According to Auke Lont, CEO of Statnett, Norway may use the interconnector to import electricity at times of peak supply in the United Kingdom, which could temporarily reduce hydroelectricity output in Norway and shift Norwegian hydroelectricity production to peak demand times.[19]

In 2014 the Norwegian energy service provider Markedskraft analyzed the impact of two interconnectors under construction from Norway, the North Sea Link and NorGer a submarine cable of identical capacity connecting Norway with Germany. The electricity will at any moment flow towards the country with the highest price and these price differentials generate income for the interconnector whether the electricity flows one way or the other. "Markedskraft" estimated that while the Norwegian import and export via NorGer will zero out in 2020, the annual net export to the UK via North Sea Link is projected to be about the 10 TWh, i.e. almost all of the interconnector's annual capacity. "Markedskraft" go on to estimate that the increased demand for Norwegian electricity via North Sea Link will increase the price of electricity in Norway by 25 NOK/MWh[17] (ca. 2.6 €/MWh). A 2016 study expects the two cables to increase price in South Norway by 2 øre/kWh, less than other factors.[20][21]

See also[edit]


  1. ^ Adomaitis, Nerijus (2016-06-27). "Norway-England power link to go ahead despite Brexit -Statnett". Reuters. Retrieved 2016-08-02.
  2. ^ a b Bradbury, John (2009-10-06). "UK Norway "supergrid" agreement". Offshore Media Group AS. Retrieved 2010-11-14.
  3. ^ "National Grid plans UK-Norway interconnector". Power Engineering International. PennWell Corporation. 2009-10-07. Retrieved 2010-11-14.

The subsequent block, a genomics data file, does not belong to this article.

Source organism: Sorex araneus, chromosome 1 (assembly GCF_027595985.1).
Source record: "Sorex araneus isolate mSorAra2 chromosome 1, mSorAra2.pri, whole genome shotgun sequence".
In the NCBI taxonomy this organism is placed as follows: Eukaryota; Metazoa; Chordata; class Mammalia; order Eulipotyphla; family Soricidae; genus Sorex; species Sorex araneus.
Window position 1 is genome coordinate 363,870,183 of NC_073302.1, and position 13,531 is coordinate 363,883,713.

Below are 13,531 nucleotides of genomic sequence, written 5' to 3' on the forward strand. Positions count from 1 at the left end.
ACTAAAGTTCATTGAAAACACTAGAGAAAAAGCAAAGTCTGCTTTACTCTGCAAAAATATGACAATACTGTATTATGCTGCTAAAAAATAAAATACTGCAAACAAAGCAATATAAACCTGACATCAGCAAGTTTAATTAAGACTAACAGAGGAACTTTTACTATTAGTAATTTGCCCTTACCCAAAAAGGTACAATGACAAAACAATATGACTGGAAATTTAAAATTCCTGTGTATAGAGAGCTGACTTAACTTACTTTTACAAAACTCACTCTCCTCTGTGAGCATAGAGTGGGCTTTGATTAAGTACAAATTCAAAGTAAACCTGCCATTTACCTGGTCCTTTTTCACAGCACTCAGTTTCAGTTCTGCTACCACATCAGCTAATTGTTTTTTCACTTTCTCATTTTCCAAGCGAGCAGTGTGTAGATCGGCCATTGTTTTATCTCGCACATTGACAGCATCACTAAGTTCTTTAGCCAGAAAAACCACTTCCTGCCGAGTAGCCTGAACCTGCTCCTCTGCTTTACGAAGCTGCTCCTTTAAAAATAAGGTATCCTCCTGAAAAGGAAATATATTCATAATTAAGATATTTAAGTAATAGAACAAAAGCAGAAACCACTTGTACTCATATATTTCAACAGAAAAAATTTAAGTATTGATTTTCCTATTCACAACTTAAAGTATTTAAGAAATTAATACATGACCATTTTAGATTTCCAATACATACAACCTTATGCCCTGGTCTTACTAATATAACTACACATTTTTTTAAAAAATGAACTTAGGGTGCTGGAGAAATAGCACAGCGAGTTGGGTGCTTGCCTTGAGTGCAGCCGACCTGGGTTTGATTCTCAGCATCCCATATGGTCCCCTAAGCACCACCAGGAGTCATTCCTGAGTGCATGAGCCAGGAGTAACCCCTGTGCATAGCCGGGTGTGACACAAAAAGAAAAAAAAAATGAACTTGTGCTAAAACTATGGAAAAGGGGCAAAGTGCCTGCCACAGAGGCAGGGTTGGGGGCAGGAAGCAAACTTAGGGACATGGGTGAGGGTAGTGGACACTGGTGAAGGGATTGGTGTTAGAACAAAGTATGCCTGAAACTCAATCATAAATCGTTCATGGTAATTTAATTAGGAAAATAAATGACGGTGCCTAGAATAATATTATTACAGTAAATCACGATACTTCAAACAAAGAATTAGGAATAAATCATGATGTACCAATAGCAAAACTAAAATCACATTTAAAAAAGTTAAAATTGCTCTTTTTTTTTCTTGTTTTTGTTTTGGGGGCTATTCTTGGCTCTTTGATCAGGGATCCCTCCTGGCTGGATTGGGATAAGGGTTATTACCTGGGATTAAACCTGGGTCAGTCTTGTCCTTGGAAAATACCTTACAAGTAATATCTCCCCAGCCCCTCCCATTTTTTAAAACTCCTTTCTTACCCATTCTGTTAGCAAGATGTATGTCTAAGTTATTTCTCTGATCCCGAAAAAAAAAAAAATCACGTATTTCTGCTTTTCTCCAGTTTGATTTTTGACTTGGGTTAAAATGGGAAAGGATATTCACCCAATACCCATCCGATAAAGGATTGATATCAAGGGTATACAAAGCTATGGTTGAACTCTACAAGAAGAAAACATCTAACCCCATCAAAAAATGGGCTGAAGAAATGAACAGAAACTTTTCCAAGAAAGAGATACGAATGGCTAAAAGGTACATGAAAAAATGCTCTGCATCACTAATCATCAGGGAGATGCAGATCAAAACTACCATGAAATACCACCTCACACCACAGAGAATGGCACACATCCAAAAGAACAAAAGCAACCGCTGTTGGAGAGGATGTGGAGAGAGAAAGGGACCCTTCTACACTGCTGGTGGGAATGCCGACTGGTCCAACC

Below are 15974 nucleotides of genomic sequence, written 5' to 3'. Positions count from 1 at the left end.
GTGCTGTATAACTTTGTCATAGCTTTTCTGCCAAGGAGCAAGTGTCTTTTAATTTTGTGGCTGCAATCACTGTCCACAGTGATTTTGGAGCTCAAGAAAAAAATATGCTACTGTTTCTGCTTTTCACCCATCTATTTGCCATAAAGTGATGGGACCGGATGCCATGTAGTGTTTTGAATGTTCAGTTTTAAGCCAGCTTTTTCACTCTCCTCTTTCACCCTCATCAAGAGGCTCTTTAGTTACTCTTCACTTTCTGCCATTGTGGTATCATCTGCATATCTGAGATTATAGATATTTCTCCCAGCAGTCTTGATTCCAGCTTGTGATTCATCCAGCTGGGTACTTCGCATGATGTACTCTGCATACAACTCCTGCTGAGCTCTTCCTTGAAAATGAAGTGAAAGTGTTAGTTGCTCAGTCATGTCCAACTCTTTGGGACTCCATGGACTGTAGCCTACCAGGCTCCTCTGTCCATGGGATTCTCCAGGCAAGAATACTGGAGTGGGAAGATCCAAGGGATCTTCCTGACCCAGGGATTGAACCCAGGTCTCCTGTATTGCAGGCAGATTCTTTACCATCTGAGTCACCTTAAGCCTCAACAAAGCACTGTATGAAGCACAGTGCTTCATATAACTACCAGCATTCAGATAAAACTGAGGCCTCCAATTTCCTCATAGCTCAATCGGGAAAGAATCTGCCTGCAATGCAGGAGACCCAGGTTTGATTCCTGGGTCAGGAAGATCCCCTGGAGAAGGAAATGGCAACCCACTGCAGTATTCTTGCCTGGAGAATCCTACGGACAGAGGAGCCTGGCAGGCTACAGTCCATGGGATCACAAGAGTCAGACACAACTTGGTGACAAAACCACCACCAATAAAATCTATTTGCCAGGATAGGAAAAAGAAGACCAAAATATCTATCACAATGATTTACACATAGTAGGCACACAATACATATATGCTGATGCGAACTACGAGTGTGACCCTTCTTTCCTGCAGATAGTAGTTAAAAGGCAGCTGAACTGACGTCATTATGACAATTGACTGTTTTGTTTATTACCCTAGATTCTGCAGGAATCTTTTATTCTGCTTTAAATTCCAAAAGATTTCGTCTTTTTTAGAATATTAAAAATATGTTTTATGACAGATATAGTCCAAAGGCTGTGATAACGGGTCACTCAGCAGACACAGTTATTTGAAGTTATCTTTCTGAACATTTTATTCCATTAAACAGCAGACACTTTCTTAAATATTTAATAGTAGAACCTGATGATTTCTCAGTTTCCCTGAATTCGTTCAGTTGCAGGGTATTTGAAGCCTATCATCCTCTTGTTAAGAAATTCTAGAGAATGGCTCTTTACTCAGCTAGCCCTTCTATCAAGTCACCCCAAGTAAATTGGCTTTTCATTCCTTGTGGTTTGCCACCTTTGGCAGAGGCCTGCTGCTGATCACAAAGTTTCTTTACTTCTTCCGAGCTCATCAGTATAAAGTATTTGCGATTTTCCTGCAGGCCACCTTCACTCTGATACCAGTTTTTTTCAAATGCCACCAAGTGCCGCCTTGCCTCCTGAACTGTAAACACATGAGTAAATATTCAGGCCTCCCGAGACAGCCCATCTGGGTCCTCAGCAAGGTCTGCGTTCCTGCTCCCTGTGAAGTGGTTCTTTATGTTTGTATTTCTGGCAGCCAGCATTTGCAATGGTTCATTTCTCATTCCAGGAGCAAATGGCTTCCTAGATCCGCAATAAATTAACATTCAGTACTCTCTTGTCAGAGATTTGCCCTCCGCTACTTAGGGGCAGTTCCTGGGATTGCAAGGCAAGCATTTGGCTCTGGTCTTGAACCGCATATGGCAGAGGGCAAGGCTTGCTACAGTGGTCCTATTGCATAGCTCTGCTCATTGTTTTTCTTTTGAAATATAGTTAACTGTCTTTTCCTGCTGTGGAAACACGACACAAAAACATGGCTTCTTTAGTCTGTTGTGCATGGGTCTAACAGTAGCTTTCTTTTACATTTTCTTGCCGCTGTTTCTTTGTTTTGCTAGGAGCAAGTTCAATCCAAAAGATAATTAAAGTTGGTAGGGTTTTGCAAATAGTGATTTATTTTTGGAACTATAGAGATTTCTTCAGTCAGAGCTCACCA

4. ^ "Will explore HVDC connection between Norway and Great Britain" (Press release). Statnett. 2009-10-06. Archived from the original on 2010-09-04. Retrieved 2010-11-14.
  5. ^ Getting more connected, page 3-4. National Grid, 2014.
  6. ^ a b c National Grid. "The world's longest interconnector gets underway". Archived from the original on 28 March 2015. Retrieved 26 March 2015.
  7. ^ "Norge og Storbritannia nær avgjørelse om verdens lengste sjøkabel" [Norway and Great Britain are close to the decision on the world's longest submarine cable]. Teknisk Ukeblad (in Norwegian). 2015-01-05. Retrieved 2015-07-14.
  8. ^ "UK, Norway roll with 1.4GW link". reNEWS. 2015-03-23. Retrieved 2015-07-14.
  9. ^ "National Grid rolls with Nemo link". reNEWS. 2015-02-27. Retrieved 2015-07-14.
  10. ^ COM/2015/082 final: "Achieving the 10% electricity interconnection target" Text PDF page 2-5. European Commission, 25 February 2015. Archive Mirror
  11. ^ a b c d e Lee, Andrew (2015-07-14). "ABB, Prysmian and Nexans share UK-Norway link bounty". ReCharge. (subscription required). Retrieved 2015-07-14.
  12. ^ "MMT to Survey UK-Norway HVDC Cable Route". Offshore WIND. 2012-03-30. Retrieved 2014-11-20.
  13. ^ Pagnamenta, Robin (2009-10-07). "North Sea cable could bring Norway's energy to UK". The Sunday Times. Times Newspapers Ltd. Retrieved 2010-11-14.
  14. ^ Gibbs, Walter (2010-08-17). "Norway hydro can aid Europe move to renewables-IEA". Fox Business. FOX News Network. Retrieved 2010-11-14.
  15. ^ "Cable to the UK". Statnett. 2014-10-17. Retrieved 2014-10-17.
  16. ^ "Southern Norway towards new HVDC-connections". Retrieved 2016-08-02.
  17. ^ a b Lie, Øyvind (2014-08-20). "Norges kraftoverskudd forsvinner til England" [Norway's power surplus disappears to England]. Teknisk Ukeblad (in Norwegian). Retrieved 2016-08-05.
  18. ^ "Cap and floor regime: Initial Project Assessment for the NSN interconnector to Norway" (PDF). Ofgem. 17 December 2014. p. 4. Retrieved 2016-08-07.
  19. ^ Kavanagh, Michael (2015-03-26). "UK draws on Norwegian green power with €2bn cable". Financial Times. Retrieved 2016-08-07.
  20. ^ "Dette er årsakene til at strømmen blir dyrere". Teknisk Ukeblad. Retrieved 2016-12-27.
  21. ^

External links[edit]